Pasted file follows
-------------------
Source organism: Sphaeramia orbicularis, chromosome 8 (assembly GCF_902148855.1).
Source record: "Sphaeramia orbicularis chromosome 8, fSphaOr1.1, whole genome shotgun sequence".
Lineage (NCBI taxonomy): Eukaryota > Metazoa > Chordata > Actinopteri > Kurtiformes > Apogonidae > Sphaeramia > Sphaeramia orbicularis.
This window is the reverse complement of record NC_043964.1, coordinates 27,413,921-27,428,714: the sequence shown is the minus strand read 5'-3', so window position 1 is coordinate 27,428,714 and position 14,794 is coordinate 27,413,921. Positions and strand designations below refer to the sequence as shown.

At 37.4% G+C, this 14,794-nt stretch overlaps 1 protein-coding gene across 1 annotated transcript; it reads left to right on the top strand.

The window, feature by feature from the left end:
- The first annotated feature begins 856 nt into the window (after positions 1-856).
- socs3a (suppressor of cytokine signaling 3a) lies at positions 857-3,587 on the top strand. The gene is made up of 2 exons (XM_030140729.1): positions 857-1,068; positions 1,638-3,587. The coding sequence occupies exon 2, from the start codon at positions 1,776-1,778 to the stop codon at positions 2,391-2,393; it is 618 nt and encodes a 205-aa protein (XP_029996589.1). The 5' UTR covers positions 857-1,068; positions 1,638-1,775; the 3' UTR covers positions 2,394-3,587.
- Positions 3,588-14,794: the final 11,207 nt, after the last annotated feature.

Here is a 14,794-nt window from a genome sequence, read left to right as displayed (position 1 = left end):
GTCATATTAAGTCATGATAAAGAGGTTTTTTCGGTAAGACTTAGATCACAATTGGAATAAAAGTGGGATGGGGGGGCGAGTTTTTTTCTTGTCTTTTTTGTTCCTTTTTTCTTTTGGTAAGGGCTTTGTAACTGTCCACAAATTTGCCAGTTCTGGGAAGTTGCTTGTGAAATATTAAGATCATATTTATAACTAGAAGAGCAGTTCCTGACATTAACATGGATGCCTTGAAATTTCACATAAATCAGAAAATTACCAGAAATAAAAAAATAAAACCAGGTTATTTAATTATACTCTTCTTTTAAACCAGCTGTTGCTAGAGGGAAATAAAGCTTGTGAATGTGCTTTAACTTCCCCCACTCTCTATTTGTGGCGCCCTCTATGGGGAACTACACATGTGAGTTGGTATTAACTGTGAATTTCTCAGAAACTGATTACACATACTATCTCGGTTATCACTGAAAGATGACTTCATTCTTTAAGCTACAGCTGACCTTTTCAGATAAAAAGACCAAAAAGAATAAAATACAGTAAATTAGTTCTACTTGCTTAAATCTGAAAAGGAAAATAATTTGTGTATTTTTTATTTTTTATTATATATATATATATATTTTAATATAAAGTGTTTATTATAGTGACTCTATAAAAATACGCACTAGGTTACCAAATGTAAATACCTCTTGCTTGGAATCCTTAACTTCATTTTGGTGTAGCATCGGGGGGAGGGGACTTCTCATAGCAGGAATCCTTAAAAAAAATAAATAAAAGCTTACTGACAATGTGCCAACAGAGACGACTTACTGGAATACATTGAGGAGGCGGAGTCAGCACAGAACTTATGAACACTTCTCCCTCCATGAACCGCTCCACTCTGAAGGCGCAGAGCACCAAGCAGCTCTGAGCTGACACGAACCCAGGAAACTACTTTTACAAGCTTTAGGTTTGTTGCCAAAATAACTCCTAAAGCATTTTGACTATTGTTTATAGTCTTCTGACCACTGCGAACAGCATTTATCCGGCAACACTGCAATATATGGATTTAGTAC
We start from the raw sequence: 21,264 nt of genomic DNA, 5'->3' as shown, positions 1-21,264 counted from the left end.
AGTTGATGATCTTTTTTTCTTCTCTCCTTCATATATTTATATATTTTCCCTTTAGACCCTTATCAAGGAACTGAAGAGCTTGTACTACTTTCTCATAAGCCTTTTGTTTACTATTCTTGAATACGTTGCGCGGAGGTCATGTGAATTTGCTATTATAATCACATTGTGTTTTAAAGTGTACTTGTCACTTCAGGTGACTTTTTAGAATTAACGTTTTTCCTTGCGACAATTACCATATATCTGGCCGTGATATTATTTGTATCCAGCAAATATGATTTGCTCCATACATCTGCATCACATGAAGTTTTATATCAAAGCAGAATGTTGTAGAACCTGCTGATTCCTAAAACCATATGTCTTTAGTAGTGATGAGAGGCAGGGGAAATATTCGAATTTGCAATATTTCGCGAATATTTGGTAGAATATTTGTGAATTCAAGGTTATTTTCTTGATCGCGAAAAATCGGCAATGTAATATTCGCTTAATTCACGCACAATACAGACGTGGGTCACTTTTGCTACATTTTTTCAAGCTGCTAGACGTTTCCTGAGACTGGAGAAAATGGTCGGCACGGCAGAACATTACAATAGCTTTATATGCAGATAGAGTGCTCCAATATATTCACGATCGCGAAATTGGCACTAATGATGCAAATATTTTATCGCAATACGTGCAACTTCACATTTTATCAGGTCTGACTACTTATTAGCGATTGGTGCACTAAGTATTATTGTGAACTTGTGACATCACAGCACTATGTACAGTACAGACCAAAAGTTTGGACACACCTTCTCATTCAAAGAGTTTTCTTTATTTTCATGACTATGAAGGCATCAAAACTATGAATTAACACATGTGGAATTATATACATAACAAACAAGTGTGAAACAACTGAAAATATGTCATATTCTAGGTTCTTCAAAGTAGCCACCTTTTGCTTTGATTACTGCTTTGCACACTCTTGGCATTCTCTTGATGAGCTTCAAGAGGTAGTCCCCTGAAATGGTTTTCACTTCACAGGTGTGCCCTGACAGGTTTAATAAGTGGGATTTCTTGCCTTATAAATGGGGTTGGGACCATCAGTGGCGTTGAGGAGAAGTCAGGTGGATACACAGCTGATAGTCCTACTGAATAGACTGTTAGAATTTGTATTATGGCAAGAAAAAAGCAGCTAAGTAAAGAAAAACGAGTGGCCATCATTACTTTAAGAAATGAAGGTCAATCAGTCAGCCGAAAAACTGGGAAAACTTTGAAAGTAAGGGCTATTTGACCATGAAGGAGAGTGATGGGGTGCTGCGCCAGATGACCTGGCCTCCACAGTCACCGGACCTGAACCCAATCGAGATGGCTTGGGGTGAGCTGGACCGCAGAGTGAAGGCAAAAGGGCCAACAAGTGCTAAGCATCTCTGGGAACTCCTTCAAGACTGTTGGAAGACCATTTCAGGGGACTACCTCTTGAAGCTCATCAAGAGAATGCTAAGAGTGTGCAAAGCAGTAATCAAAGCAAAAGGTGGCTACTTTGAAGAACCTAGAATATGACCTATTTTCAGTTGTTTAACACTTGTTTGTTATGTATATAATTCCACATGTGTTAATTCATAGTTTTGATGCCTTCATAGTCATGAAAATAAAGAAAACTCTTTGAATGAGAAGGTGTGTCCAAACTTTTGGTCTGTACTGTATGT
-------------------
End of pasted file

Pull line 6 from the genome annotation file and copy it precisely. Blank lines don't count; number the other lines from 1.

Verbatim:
The window, feature by feature from the left end: